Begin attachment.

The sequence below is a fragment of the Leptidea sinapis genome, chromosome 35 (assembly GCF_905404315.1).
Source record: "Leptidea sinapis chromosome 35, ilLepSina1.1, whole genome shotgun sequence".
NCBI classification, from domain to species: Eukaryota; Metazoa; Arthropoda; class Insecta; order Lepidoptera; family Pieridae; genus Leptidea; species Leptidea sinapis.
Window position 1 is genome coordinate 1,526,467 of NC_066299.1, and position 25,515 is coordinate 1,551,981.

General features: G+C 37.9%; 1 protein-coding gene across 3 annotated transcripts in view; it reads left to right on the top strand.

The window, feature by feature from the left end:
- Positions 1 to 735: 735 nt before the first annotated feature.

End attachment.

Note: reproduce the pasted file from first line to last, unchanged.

The sequence below is a fragment of the Leptidea sinapis genome, chromosome 35 (assembly GCF_905404315.1).
Source record: "Leptidea sinapis chromosome 35, ilLepSina1.1, whole genome shotgun sequence".
NCBI classification, from domain to species: Eukaryota; Metazoa; Arthropoda; class Insecta; order Lepidoptera; family Pieridae; genus Leptidea; species Leptidea sinapis.
Window position 1 is genome coordinate 1,526,467 of NC_066299.1, and position 25,515 is coordinate 1,551,981.

General features: G+C 37.9%; 1 protein-coding gene across 3 annotated transcripts in view; it reads left to right on the top strand.

The window, feature by feature from the left end:
- Positions 1 to 735: 735 nt before the first annotated feature.